As a woman in tech, I am not a fan of Uber due to its ongoing sexual discrimination and harassment offenses (I use Lyft instead), but I was impressed by the clarity of vision and clear articulation of Uber’s A.I. approach infusing artificial intelligence throughout the entire customer journey with acute focus on onboarding. The simplicity of the slide presented by Uber’s Director of Product, Jairam Ranganathan, was a great example of how to make a sometimes nebulous and evolving technology readily understood. I only wish we were able to hear more about their advancements in driverless car and other smart mobility developments.
Perhaps one of the most entertaining presentations was Vanja Josifovski, Pinterest’s CTO who describes the platform as a visual discovery engine as opposed to a social network. He said they maintain the original vision of the founders to encourage people to spend time offline. I am curious how that translates during advertising revenue and KPI discussions with investors, so I’ll have to ask them when I next see them. It’s certainly laudable in the face of so many companies that aim to exacerbate digital addictions. I suppose if you’re spending more time offline then you may be capturing and sharing more inspiring visual photos to share and pin.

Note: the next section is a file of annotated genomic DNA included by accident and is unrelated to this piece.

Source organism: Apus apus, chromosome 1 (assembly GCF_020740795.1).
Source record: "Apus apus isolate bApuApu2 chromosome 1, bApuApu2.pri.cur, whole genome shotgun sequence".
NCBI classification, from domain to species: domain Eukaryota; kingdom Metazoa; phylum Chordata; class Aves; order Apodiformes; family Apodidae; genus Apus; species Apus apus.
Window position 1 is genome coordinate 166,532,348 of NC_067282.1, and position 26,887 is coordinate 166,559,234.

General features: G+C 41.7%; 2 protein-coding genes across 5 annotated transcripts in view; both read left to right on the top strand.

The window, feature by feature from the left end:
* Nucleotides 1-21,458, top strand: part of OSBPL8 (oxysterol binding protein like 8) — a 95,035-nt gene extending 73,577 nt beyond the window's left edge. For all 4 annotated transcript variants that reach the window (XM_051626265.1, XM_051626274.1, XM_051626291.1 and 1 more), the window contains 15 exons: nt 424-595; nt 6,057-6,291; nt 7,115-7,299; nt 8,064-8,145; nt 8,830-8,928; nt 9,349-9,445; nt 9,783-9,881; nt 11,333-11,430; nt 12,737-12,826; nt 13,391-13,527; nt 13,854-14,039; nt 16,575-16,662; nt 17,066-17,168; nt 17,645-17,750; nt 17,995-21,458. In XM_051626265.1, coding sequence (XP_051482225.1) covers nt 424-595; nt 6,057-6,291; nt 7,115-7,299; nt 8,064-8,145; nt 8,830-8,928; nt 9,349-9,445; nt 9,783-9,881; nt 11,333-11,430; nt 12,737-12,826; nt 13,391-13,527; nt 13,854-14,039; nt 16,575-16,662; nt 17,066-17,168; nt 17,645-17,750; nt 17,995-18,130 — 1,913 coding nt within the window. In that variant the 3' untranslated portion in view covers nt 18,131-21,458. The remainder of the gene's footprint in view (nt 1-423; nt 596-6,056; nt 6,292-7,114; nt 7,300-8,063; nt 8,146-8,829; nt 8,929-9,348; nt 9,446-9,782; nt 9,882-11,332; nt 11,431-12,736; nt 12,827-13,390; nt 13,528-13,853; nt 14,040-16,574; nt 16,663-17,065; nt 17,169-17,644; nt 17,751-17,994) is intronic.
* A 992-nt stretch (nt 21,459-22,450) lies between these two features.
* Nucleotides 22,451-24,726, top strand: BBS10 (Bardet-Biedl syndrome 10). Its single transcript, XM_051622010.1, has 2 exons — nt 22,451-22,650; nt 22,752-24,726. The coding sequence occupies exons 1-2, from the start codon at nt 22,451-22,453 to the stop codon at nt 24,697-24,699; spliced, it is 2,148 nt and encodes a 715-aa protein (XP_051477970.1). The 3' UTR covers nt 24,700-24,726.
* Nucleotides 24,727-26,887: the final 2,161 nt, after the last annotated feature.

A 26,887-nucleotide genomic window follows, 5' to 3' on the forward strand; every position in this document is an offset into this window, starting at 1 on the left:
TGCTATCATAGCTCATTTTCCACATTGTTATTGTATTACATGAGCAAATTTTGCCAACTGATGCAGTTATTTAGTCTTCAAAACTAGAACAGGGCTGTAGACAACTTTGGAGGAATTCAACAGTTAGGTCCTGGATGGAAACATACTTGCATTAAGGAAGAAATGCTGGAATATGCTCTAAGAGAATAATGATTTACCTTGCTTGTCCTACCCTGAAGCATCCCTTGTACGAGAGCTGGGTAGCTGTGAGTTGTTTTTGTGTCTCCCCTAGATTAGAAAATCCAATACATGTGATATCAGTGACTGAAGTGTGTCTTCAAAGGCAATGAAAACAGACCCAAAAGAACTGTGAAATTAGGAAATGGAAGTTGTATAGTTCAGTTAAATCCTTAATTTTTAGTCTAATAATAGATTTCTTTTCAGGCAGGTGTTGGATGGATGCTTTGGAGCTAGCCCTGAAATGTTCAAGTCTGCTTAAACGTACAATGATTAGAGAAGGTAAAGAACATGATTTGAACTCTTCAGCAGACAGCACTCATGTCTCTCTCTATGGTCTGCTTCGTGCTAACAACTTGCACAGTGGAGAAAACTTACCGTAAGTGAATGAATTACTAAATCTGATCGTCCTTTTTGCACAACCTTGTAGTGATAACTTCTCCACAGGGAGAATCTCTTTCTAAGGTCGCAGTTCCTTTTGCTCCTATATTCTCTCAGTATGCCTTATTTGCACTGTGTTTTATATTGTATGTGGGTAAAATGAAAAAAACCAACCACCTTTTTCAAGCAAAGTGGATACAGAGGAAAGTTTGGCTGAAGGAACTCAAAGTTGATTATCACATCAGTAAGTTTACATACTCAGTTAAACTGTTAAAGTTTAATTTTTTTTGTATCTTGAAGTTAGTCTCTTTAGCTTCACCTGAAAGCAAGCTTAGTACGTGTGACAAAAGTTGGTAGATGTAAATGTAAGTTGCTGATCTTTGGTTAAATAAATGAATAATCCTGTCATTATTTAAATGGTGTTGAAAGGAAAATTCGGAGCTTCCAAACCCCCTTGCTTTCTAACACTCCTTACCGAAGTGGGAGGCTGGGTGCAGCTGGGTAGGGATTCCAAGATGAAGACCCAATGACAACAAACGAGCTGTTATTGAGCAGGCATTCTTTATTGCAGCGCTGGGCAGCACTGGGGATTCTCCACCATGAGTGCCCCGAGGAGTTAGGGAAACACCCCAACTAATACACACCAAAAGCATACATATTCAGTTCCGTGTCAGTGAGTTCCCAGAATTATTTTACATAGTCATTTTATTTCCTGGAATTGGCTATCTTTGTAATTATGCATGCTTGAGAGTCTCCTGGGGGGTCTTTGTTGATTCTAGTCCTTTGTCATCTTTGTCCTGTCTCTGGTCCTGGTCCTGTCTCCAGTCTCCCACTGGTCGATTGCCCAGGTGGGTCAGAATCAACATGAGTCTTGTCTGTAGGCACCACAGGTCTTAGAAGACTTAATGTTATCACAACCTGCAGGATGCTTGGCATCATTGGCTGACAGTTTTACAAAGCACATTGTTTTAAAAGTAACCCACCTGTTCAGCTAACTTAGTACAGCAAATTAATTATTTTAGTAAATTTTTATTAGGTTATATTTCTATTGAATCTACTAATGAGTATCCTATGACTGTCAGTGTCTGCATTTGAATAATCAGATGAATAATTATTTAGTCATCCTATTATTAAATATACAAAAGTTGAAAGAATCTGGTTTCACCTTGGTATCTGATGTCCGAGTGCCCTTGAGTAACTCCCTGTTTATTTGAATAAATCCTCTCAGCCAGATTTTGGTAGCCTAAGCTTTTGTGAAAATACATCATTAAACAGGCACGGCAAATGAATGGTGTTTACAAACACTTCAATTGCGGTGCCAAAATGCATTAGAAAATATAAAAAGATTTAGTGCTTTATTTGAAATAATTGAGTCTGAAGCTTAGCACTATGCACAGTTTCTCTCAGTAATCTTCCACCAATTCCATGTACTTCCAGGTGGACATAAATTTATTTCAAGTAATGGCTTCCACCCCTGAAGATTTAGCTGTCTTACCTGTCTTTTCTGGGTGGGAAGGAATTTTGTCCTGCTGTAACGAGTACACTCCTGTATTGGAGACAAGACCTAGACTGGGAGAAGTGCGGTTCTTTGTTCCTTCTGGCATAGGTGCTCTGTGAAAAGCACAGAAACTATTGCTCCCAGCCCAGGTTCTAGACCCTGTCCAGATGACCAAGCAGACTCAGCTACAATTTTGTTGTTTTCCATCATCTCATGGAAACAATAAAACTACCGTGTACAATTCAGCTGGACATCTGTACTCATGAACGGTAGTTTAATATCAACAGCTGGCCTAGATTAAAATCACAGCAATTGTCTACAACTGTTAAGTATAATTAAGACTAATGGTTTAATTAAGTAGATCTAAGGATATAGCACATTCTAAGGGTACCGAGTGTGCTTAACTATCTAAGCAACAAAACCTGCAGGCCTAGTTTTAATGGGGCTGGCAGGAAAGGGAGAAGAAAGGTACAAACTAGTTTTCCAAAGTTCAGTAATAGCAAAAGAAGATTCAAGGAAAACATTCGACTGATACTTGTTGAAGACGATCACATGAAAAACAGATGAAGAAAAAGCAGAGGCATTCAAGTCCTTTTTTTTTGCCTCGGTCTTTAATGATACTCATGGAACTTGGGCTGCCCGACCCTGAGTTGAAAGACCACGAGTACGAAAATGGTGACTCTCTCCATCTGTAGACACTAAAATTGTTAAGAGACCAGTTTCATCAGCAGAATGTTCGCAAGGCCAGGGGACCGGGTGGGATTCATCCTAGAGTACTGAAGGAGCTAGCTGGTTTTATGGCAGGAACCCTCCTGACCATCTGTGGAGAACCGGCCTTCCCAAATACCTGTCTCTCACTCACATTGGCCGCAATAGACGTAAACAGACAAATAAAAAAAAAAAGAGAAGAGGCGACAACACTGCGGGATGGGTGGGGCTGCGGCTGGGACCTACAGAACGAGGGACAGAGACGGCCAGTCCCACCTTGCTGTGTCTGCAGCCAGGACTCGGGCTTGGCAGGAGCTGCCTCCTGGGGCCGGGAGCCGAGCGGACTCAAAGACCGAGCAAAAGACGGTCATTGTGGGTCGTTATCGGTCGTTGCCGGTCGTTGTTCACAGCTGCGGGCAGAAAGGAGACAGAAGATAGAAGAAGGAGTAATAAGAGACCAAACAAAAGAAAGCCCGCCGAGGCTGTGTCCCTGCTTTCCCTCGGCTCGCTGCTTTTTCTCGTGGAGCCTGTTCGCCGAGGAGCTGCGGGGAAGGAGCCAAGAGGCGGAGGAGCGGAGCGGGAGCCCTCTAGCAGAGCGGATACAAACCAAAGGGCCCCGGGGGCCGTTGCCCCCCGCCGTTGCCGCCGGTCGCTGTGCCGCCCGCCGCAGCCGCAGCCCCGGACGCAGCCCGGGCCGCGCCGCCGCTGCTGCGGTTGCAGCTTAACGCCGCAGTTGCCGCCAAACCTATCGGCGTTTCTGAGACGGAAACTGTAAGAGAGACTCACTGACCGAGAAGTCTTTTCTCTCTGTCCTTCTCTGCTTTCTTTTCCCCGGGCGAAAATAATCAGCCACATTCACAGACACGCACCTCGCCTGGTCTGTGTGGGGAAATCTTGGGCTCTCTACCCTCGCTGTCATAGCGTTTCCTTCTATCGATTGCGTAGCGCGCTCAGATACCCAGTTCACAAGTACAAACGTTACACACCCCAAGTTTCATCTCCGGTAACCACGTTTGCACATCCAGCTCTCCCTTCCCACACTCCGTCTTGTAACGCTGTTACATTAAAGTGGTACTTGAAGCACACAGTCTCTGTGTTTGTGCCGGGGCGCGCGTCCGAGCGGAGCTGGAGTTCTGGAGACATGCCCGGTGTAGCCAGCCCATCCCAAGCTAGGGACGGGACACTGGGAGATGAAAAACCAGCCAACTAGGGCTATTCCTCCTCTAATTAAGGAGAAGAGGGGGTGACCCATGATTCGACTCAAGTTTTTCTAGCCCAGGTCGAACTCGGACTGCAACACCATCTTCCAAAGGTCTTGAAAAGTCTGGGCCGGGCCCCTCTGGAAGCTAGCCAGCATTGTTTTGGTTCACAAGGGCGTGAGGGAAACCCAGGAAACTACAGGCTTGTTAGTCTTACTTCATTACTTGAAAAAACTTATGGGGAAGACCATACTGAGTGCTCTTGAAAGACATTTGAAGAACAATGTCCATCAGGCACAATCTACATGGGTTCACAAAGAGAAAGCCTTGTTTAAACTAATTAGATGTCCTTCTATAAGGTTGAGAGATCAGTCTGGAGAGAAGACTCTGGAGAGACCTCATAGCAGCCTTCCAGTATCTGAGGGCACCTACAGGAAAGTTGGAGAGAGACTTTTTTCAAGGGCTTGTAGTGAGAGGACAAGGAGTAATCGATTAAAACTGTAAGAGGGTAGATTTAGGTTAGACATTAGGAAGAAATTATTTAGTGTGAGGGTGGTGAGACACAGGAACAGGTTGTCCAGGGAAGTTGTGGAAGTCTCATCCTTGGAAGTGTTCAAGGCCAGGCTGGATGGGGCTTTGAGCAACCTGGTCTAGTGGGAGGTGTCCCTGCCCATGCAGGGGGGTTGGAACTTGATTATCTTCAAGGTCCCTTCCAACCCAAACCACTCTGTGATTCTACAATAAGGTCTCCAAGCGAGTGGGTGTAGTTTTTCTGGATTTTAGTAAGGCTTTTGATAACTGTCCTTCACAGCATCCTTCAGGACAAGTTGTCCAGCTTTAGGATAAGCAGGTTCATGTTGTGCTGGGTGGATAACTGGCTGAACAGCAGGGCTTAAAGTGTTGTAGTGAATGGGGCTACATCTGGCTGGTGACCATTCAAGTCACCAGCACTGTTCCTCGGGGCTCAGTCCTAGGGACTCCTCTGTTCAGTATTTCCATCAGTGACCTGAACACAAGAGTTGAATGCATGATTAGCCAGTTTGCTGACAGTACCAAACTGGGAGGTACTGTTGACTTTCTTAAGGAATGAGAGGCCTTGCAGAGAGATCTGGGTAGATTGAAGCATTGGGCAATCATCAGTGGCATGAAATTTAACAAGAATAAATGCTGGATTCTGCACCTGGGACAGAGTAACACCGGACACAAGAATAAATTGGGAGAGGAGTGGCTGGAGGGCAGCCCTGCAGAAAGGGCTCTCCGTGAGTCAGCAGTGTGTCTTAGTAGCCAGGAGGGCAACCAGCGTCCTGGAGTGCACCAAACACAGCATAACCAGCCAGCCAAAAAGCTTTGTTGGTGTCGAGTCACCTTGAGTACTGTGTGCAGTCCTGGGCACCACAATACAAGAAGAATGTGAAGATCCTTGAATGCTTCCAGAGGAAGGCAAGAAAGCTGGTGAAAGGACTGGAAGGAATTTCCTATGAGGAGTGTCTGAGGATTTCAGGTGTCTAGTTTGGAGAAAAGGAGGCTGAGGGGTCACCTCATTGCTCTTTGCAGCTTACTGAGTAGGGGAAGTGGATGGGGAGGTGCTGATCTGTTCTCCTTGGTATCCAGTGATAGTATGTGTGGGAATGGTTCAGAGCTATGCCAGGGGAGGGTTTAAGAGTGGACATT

A.I. Can Replace Your Employees. But It Can Also Help Retain Them
Artificial intelligence can sometimes be a pejorative term — especially when it’s in reference to employees and hiring. Most people are scared that the technology is going to render their job obsolete.
And, yes, bots are replacing many of the repetitive tasks of customer service, but not always with the same purpose.